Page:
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Dr Virginia <br> Lam

Programme Leader

Developmental Psychology

Leadership, research & teaching in Psychology. Specialisms in Child Development & Social Psychology. Programme Leader for BSc Psychology and BSc Child Psychology.

  • AE 2.10, Stratford Campus
    School of Psychology
    The University of East London
    Stratford Campus
    E15 4LZ
  • +442082232817

    Virginia joined UEL Psychology after teaching and research in other London universities. She had completed her undergraduate studies at Cardiff University, followed by a Masters in Psychological Research at Exeter and a PhD in Developmental Psychology at Goldsmiths. Since then her research has encompassed areas across both social cognition and developmental psychology and from preschool through childhood to adolescence/adulthood.

    Virginia conducts and supervises research under the broad overarching theme of Diversity and Development, particularly among children and young people and based in 'real-life' settings such as schools and community hubs. She has published various articles, chapters and reports on these areas and regularly presents at conferences and symposia internationally. She has co-authored the text Developmental Psychology twice (Pearson/ Prentice Hall; 2nd ed. in 2016; Italian ed. in 2013). [See under Research and Publications.]

    Currently, Virginia oversees the project 'Growing up bilingual' (GUB project). It is funded by the ESRC through the University Bloomsbury and East London group's Doctoral Training Partnership's (UBEL-DTP) Collaborative fund (2018-2021). The project aims to understand, through longitudinal research, the cognitive and social development of bilingual children with and without formal heritage language tuition. Co-supervising with Professor Andrew Ravenscroft (Cass School of Education), the team collaborates with Newham Partnership for Complementary Education (NPCE) and its nationwide mother-organisation, the National Resource Centre for Supplementary Education (NRCSE).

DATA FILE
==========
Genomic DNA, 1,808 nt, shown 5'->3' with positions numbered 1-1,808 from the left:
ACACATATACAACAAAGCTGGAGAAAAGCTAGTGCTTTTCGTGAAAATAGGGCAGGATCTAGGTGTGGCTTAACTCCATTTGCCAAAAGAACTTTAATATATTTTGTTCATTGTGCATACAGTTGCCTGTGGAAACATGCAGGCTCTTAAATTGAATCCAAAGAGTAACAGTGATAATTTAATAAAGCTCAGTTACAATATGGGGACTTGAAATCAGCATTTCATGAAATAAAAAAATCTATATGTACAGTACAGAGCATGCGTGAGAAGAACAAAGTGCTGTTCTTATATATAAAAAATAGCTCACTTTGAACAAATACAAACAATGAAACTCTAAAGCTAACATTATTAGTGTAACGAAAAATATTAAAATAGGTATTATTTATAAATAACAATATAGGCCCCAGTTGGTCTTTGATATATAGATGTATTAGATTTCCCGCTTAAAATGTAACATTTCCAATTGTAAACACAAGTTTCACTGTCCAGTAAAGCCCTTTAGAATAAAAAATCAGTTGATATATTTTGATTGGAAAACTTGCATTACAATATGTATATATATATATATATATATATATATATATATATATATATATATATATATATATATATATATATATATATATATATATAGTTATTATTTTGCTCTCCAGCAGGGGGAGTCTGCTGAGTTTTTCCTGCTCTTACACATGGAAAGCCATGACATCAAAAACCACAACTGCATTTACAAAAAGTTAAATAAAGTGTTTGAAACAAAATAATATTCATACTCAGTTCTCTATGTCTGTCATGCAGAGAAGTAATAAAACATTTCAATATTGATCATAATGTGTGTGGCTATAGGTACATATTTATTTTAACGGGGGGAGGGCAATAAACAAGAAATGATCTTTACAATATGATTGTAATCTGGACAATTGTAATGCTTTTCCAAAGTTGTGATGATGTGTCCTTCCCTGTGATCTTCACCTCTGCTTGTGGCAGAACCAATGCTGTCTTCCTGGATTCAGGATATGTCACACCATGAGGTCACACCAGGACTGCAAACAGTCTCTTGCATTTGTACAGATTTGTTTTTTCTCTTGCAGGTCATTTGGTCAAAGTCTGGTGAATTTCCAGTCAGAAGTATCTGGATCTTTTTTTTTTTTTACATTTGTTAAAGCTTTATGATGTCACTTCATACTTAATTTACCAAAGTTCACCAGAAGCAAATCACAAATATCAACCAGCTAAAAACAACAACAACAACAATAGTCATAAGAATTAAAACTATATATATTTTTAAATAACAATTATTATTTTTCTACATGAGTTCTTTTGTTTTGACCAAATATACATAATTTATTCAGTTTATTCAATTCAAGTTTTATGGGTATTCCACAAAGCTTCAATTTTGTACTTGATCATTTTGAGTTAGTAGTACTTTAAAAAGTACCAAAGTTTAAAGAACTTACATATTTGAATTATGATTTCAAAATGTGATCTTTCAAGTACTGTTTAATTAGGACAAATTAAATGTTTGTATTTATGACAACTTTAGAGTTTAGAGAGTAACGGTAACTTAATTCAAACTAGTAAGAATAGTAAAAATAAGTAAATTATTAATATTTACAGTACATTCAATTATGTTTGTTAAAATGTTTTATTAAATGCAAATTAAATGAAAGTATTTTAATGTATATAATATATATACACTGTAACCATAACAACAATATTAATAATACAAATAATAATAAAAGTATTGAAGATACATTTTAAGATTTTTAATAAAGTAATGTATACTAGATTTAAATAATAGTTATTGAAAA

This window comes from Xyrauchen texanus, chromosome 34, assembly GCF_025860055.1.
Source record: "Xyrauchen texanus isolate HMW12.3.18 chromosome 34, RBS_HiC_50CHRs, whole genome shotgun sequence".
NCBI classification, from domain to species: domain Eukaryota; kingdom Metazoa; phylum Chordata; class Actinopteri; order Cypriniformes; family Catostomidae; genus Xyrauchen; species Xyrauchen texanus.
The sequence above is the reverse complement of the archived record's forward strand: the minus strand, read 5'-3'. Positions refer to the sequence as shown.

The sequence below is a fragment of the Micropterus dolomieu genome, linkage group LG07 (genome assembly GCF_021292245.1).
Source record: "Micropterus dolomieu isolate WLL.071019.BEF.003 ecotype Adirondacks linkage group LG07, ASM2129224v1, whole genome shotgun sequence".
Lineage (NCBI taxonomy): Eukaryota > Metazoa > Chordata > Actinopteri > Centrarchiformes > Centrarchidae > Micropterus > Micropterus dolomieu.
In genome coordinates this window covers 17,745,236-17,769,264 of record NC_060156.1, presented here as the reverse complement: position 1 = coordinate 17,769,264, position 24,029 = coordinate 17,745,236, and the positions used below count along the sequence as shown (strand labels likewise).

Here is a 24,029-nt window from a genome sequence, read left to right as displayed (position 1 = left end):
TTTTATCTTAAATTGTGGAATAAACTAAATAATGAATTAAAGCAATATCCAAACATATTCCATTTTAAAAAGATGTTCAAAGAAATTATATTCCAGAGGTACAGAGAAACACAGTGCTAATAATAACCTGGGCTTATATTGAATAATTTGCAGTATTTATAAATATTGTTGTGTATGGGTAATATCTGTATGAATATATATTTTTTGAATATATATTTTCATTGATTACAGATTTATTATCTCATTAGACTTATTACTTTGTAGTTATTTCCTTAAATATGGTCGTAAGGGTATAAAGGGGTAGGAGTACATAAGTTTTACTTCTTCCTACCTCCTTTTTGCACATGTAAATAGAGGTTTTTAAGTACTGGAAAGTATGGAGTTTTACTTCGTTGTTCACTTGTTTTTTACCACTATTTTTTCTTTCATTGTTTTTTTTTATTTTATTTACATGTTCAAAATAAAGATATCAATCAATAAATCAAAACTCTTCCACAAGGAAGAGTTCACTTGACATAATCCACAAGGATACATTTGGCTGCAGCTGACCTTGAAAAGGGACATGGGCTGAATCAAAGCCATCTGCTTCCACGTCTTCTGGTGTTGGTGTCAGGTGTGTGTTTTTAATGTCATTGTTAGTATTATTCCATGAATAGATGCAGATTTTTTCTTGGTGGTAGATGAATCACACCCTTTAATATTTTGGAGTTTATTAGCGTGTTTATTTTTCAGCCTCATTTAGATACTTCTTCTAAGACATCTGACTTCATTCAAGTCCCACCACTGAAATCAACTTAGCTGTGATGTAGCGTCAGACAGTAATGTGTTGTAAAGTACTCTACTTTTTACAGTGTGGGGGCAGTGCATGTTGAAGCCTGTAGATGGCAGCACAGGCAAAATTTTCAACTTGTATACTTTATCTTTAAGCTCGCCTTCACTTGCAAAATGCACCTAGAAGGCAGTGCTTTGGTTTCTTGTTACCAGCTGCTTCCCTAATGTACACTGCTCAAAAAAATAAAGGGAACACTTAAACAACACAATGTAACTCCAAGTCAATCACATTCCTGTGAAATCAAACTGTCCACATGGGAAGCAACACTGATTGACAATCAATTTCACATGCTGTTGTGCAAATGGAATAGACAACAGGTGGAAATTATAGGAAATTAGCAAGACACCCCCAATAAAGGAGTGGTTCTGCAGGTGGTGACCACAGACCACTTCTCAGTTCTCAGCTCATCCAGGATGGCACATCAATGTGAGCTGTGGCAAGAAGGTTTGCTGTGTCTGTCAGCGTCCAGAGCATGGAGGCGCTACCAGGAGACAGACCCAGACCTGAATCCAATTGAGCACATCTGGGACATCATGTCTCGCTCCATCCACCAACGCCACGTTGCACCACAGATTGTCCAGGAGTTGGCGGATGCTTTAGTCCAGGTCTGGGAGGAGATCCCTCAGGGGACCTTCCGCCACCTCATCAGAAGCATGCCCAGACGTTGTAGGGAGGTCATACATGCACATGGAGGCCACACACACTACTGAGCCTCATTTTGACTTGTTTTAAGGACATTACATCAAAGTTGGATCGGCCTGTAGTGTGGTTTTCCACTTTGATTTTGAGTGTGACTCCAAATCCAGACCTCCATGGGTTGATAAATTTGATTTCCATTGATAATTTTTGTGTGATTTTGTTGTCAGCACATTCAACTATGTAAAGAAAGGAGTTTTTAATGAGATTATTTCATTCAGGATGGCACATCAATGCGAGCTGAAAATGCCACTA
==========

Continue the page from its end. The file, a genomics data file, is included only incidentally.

Virginia teaches primarily Developmental Psychology. From 2019 she is Acting Programme Leader for the BSc Psychology and BSc Child Psychology and co-leads the core module Topics in Developmental Psychology. For several years, she had led Research Methods for the MSc Psychology, was its Admissions Tutor, and had served as the School's Leader of Equality, Diversity and Inclusion (EDI).

    Virginia is a BPS Chartered Psychologist (Developmental Psychology) and a Fellow of the Higher Education Academy. She was an Associate Lecturer with the Open University for over 10 years teaching Distance Learning courses Childhood Studies, Child Development and Exploring Psychology.


    Virginia's research encompasses areas across developmental psychology and social cognition that broadly surround the theme ‘Diversity and Development'. The age groups studied span from early childhood through adolescence to adulthood. She is particularly interested in social group (gender, race, ethnic, national, religious and ethnolinguistic) differences, social group identities and intergroup processes (e.g., stereotyping, prejudice, peer interactions, group relations) and their impact on applied areas of development (e.g., self-concepts, social competences, cognitive functioning and educational outcomes, body image satisfaction and eating preference, sporting activity/ level) and social attitudes and behaviour (e.g., political parties, institutions, voting tendency) in 'real-life' settings such as schools and community/ cultural hubs.

    Students and prospective students are welcome to consult with Virginia about research projects, postgraduate research opportunities or voluntary teaching assistantships with her project-partner in these areas. [Please scroll down on this page to see her recent or on-going lines of research]

    1. Bilingual/ bicultural development. Virginia collaborates with the local organization Newham Partnership for Complementary Education (NPCE; local member of NRCSE), which brokers projects or placements between students and complementary schools. Recently, the team won a research grant (UBEL-DTP) to fund a three-year (2018-21) project investigating potential benefits of bilingual/ bicultural development across the complementary language and mainstream education sector. The previously completed 'scoping' study had received coverage by the media (1, 2) and UEL news and its paper published in the journal Language and Education [see Publications].

    Virginia also gained a series of funded internships to support committed and promising students as research assistants. Students who are also interested in volunteering as teaching assistants at complementary language schools may contact Virginia about any potential opportunities with NPCE.